The Nana was not taken with this proposition, but it was different with Azimoolah. For personal reasons he had a spite against the English women, and he resolved to gratify it. So he warmly approved the idea of the massacre, and persuaded the Nana that the troopers were right in believing the British force were advancing simply for the sake of rescuing the women, and that if these were killed the expedition would be abandoned, as was really the case at Jhansi.

A hurried conference was held by the Nana and his friends, including a large number of persons who by loans of money and otherwise, had committed themselves to the rebel cause, which they intended to desert. These persons were well aware that ultimately the English would gain the upper hand, and, thinking only of their own safety, considered it would be well if all chance of evidence of their connection with the previous massacres were destroyed.

And so the bloody work was determined upon. The Nana troubled himself no further, but with all pomp and ceremony went out at the head of a strong force to witness, as he expected, the total rout of the British. Azimoolah Khan was left behind to arrange the details of the butchery.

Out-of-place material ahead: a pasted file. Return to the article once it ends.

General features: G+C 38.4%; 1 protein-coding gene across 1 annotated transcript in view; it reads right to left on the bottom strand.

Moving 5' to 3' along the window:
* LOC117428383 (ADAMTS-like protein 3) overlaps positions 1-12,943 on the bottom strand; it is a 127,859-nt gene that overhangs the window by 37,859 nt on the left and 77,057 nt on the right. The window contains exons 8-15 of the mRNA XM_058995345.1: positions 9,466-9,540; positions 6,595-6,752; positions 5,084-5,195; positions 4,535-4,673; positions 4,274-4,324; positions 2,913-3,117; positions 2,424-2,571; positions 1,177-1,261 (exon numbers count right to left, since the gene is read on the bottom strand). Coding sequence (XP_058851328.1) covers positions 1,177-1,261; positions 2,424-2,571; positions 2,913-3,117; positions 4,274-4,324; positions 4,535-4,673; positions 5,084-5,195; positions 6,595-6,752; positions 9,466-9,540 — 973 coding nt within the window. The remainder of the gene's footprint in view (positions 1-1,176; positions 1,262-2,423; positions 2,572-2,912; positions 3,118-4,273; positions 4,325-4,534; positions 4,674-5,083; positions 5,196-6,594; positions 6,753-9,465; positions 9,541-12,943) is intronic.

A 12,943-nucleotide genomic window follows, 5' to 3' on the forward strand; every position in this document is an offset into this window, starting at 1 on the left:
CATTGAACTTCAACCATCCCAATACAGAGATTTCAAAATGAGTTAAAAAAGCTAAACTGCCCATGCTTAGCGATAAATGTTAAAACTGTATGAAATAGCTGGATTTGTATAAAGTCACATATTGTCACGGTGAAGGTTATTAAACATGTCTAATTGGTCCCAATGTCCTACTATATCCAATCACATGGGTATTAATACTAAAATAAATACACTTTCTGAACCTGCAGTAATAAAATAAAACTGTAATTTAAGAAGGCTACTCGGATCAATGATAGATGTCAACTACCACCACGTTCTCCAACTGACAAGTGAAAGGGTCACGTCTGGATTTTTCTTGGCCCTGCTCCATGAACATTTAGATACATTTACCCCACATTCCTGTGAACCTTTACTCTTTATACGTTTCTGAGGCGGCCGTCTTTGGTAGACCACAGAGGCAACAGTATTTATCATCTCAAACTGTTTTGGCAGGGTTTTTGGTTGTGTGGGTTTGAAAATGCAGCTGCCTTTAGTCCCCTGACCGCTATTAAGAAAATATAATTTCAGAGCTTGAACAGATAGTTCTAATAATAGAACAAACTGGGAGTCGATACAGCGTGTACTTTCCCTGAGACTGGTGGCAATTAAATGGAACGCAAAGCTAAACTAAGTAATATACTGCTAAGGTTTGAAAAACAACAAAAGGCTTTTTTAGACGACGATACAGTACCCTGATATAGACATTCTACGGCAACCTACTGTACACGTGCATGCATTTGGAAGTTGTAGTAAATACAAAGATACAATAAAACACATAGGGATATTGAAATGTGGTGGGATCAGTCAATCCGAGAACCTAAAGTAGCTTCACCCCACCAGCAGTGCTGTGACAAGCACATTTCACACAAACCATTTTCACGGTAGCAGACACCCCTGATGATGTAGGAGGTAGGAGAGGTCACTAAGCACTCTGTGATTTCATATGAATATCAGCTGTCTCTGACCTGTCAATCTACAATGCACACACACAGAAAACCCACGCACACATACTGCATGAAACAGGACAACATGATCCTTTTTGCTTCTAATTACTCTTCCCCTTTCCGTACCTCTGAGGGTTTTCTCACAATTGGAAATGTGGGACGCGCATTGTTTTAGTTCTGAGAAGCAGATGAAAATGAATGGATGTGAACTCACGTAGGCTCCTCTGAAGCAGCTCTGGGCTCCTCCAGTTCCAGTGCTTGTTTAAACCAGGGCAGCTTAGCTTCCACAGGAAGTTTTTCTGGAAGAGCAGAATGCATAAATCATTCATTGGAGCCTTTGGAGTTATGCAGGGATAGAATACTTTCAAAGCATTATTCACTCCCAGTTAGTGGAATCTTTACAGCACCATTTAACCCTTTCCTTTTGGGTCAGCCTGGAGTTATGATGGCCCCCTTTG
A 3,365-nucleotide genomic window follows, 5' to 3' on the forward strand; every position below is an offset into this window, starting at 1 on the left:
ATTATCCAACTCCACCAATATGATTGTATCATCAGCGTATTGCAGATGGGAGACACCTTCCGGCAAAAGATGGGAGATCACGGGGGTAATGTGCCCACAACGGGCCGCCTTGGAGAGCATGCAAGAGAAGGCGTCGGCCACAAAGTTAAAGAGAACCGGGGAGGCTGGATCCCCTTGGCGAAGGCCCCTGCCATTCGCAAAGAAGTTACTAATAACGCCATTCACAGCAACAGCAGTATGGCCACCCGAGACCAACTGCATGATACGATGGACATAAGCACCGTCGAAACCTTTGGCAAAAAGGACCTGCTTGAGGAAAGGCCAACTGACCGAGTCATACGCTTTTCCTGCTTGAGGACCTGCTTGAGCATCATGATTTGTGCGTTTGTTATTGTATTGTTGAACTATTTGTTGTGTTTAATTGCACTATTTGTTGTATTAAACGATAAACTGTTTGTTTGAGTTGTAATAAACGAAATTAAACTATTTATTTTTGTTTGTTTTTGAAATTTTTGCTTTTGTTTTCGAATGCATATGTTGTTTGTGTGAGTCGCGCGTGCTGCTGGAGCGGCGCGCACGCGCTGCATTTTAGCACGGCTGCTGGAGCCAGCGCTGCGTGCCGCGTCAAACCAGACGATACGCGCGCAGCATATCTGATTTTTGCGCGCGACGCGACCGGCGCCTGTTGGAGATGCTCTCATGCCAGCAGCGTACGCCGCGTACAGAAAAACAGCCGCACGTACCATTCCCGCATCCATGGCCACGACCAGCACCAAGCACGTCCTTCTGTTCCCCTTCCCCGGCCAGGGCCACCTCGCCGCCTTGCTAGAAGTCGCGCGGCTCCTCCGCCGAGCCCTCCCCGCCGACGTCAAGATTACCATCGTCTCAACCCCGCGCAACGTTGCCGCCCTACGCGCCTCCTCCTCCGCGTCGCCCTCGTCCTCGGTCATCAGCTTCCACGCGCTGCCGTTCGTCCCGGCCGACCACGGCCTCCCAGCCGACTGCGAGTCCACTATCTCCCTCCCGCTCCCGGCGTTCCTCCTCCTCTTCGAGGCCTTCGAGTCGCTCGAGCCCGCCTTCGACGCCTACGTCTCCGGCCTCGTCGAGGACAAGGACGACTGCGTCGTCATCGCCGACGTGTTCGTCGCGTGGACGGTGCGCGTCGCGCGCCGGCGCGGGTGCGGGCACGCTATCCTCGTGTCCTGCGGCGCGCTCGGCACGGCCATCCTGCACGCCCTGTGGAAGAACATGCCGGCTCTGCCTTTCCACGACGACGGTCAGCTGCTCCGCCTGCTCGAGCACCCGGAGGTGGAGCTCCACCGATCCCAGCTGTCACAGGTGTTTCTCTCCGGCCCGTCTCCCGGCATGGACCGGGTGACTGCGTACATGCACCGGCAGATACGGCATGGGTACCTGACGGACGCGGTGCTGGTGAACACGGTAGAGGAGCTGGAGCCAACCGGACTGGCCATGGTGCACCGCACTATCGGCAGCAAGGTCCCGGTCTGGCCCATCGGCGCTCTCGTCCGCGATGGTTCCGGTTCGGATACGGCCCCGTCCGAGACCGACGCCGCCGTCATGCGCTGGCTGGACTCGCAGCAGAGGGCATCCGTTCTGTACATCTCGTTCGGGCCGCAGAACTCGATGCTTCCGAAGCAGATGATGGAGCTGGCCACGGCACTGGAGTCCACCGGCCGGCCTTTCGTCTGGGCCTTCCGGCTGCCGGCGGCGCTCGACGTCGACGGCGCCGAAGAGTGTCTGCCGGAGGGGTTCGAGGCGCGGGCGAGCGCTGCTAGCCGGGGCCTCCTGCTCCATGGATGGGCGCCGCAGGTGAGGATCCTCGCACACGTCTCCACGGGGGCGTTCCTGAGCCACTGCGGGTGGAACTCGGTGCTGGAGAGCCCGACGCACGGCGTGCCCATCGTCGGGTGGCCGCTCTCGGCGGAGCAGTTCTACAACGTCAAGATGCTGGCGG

Within a few hours of the Nana’s departure, Hooseinee Khanum made her appearance.

Mem-sahibs,” she cried in her guttural tones, “you have but a few hours to live. The Nana has ordered you to be killed.”

A thrill of horror ran through the emaciated frames of the poor victims. Huddled together as they were, they crept yet closer, as though for mutual protection. One woman among the number refused to be terrorised. It was Ruth Armitage.

“I do not believe it!” she cried, in clear, resolute tones. “You are lying, Hooseinee Khanum. Yousouf Khan,” she continued, turning to the jemidar of the guard, “you and your men would not do such a wicked thing, I am sure.”

“No,” said the jemidar, “we will not hurt the maime and the baba logues.

“Do you say that, Yousouf Khan?” said the begum, her lips parting with the fiendish sneer which curled them. “We will see.”

She said no more, but hastily left the bungalow, a low wail of terror from the poor doomed women pursuing her.

No sooner had Hooseinee Khanum left than the jemidar followed her. He was not absent more than five minutes, and when he came back he went straight to where Ruth was standing leaning against the wall, her face averted.

“Missee,” said the jemidar, “the Nana would see you. If you went to him, you might do some good.”

Ruth wavered. It was the only chance. She might induce him to be merciful. Who could tell? She did not know that the Nana had gone from Cawnpore, and had left the begum with supreme power.